Is that rock knocking?

by | Mar 26, 2018 | Featured, Uncategorized

There’s been nothing new with rock music for a long time. All the exciting bands of today are totally indebted to nostalgia. They pay homage with riffs that sound like other riffs and melodies that sound like other melodies, without showing new possibilities or newfound heights. Rock music in 2018 has no sound.

Creatively, rock has been stagnant for years. Popular music festivals try to sprinkle in a dash of rock here and there but there’s no serious demand for rock at these shows, especially when compared to the Kendrick Lamars and Cardi Bs. Rock has retreated from its bombastic and outlandish identity for a blue-collar self-consciousness. Yesterday’s rock stars are today’s young rappers.

Rock music needs something

The “rock is dead” debate is no debate. The fact that the question was raised in the first place proved it was so.

Rock music needs something – anything – that sounds exciting, fresh and massive. Who will sweep us off our feet and take us on a ride, with the records, the live shows and in the press? Who will make us feel invincible and on top of the world again? Someone must come along and capture our ears and energy if rock is going to have a second life.

Australia might just be the place it comes. Currently, it’s home to many of the most exciting young rock groups today. King Gizzard and the Lizard Wizard, The Murlocs, The Chats, Hockey Dad, The Dune Rats … Skater punk and psychedelic acid rock is in vogue down under. But North America is far too distracted by hip-hop to notice what critics could write off as passe and retro for retro’s sake.

Enter Jack White

Enter Jack White and his latest record Boarding House Reach due to drop tomorrow (March 23). This record is by far the most experimental and eclectic collection the former White Stripes leader has ever recorded.

White told Rolling Stone he wanted to take punk, hiphop and rock and roll and funnel it all into a 2018 time capsule. The singles are perfect evidence: they are genre spanning and strange, even for White. The fact a rock star – in today’s terms – wants to create something for today and beyond instead of retreating into the past is a sign of change.

Boarding House Reach has the potential to sound completely original – something rock desperately needs. The only thing stronger than its ambition – is the potential for failure. If it’s not good, it could be the sort of record that alienates and segregates fans in his camp, which would make the rock situation even more complicated.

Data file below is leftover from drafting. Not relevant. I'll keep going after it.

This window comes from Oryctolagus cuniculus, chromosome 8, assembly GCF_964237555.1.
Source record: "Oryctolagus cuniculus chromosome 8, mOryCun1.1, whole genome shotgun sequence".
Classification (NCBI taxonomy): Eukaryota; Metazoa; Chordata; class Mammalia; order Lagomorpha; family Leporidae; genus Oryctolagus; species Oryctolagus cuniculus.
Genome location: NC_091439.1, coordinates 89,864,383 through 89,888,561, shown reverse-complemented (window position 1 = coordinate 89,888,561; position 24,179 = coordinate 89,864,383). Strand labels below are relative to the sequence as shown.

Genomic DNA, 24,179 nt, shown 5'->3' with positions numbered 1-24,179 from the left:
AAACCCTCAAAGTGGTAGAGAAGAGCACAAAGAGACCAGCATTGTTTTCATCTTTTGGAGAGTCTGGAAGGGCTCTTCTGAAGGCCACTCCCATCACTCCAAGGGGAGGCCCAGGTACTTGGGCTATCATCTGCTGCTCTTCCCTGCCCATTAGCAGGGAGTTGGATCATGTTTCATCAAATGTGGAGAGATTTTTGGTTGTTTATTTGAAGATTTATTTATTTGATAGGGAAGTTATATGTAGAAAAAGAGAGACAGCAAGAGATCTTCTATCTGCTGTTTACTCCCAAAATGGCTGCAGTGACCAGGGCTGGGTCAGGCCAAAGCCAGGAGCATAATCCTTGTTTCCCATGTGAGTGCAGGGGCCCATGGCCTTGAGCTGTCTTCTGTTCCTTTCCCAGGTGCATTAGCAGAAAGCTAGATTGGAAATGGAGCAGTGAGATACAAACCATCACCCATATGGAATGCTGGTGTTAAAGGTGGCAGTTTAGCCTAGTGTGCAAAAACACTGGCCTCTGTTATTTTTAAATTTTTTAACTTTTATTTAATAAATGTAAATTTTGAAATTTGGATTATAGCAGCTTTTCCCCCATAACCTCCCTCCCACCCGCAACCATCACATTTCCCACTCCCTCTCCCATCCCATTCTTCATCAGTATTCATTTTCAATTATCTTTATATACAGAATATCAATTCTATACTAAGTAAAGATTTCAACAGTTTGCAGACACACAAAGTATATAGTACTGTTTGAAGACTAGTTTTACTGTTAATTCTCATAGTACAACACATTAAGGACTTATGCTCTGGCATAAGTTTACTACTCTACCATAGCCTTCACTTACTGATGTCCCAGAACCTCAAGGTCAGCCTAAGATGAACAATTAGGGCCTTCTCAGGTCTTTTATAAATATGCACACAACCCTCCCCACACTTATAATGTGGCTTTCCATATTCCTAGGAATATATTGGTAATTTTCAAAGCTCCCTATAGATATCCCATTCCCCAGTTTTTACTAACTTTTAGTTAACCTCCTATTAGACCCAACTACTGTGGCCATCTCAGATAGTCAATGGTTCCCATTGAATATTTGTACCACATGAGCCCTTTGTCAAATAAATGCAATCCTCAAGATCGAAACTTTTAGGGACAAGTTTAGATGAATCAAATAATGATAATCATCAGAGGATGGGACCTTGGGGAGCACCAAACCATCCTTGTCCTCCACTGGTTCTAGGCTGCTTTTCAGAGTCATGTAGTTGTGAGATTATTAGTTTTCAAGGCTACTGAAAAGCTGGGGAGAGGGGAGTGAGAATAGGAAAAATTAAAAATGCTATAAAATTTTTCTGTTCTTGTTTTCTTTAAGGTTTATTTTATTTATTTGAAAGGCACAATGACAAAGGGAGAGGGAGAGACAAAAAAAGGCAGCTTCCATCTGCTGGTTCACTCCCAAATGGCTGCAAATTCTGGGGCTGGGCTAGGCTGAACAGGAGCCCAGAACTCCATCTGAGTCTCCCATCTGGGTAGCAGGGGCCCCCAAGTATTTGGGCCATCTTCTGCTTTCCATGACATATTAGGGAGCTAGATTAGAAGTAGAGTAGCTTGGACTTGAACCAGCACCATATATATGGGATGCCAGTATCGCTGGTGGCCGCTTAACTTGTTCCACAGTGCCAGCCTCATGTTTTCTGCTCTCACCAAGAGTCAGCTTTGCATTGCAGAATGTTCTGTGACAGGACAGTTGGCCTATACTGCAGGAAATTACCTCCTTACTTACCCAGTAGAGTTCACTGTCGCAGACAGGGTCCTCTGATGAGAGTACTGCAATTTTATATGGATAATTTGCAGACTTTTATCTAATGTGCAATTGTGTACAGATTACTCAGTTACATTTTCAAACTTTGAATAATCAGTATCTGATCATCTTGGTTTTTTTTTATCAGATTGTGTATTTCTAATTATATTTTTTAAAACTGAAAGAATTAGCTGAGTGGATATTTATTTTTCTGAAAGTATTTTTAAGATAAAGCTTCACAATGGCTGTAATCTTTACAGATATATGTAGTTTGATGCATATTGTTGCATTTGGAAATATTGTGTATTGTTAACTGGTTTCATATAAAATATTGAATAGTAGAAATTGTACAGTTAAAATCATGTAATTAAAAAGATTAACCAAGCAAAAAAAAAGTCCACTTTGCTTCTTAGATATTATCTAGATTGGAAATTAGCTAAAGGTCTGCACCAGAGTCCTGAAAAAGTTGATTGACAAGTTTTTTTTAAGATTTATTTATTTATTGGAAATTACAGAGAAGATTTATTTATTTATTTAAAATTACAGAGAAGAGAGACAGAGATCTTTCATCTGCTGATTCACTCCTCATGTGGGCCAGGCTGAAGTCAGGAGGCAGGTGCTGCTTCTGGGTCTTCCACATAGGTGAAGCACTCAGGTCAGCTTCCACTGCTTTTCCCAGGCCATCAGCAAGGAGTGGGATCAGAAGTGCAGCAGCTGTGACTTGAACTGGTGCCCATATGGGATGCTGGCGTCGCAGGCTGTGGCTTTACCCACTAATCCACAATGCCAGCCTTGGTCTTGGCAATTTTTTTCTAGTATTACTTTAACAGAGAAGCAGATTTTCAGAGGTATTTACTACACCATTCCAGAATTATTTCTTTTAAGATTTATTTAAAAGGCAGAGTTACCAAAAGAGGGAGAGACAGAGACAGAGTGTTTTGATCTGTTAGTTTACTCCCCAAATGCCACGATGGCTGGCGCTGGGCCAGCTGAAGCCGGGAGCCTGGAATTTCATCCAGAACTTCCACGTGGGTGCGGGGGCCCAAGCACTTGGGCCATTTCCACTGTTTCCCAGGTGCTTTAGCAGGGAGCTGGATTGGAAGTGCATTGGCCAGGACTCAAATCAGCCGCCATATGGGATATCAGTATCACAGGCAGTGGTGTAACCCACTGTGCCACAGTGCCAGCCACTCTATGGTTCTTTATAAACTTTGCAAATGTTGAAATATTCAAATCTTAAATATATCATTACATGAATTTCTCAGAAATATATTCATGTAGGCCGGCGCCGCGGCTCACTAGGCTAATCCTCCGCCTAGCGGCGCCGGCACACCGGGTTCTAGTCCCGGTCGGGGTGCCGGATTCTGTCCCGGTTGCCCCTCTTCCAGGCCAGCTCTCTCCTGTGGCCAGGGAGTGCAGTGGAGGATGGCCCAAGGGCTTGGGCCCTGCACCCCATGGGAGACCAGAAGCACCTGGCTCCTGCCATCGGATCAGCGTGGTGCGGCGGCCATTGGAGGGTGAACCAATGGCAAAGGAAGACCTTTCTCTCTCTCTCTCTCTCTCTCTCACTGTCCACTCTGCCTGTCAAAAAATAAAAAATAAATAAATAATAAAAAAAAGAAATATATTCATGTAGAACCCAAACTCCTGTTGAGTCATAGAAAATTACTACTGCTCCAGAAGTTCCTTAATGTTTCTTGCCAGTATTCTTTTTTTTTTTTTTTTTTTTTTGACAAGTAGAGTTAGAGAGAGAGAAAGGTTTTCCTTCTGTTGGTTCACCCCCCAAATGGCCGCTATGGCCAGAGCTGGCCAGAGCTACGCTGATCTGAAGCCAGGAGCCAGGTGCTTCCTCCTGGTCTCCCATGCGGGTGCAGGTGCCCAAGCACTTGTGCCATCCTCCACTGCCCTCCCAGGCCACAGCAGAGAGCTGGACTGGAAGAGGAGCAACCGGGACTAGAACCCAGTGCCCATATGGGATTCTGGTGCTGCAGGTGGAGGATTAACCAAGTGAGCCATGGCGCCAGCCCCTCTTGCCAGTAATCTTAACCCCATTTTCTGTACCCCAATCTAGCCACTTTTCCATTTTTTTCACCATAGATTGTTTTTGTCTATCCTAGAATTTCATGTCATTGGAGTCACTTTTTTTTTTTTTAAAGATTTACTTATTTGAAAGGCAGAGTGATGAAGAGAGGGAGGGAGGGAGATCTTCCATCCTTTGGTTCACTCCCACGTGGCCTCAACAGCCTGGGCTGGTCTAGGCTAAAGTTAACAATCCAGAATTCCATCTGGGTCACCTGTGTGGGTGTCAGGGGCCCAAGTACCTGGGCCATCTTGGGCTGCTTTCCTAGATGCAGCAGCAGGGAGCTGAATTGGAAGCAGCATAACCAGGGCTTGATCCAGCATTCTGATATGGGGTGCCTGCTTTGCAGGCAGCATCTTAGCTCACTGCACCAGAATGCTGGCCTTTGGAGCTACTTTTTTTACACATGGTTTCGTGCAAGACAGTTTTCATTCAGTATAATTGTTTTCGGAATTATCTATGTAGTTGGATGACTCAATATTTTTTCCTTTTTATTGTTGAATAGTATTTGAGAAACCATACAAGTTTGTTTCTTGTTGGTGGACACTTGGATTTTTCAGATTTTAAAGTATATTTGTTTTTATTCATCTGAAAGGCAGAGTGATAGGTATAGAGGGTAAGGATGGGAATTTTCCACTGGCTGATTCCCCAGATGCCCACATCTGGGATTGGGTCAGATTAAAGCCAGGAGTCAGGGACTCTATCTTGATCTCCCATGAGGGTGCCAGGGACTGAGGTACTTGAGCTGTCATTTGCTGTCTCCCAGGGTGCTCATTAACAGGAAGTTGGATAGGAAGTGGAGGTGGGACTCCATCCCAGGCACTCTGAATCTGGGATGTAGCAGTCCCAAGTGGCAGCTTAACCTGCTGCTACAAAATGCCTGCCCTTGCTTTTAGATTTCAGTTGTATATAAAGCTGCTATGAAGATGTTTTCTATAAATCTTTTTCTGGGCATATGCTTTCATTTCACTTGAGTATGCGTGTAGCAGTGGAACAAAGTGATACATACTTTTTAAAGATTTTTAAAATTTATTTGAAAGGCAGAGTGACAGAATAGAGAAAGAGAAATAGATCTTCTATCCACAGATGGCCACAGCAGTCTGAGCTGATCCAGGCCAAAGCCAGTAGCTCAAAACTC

The risk, though, ensures the reward. If successful, White could clean the slate and spark a new direction for modern rock.

But even if the slate is cleared and something new does come along, can a rock band still take over the world? Greta van Fleet will try, despite their obvious, tried-andtrue influence.

The Led Zeppelin sounding Michigan band is the most audacious attempt at mimicry in rock history. However, Greta van Fleet has some polish and charisma that separates them from previous Led Zeppelin sound-alikes.

It helps that they are young with plenty of sex appeal. And with howling vocals and reminiscent riffs, people are paying attention.

“Safari Song” made the boys, who look like the casting call for a new Camp Rock sequel, the third act ever to go to No. 1 in the mainstream rock charts with their first two entries. Then, the band announced a world tour. Now, they’re in the studio recording their first full-length LP, due later this year.

The way these lads have been marketed gives hope that the world can still be injected with youth and energy by rock and roll, like the Brits were with the Arctic Monkeys over a decade ago.

Rock music has the pieces in place for a resurrection. But, the messiah still cannot, and may never, be found. However, there’s reason to believe the major slumber of this rock era could end with these upcoming albums.

Meanwhile, let’s hold out hope that the next batch of meaningful rock music is coming. Lord knows we need to feel invincible again.

– Michael Menzies, Senior Editor

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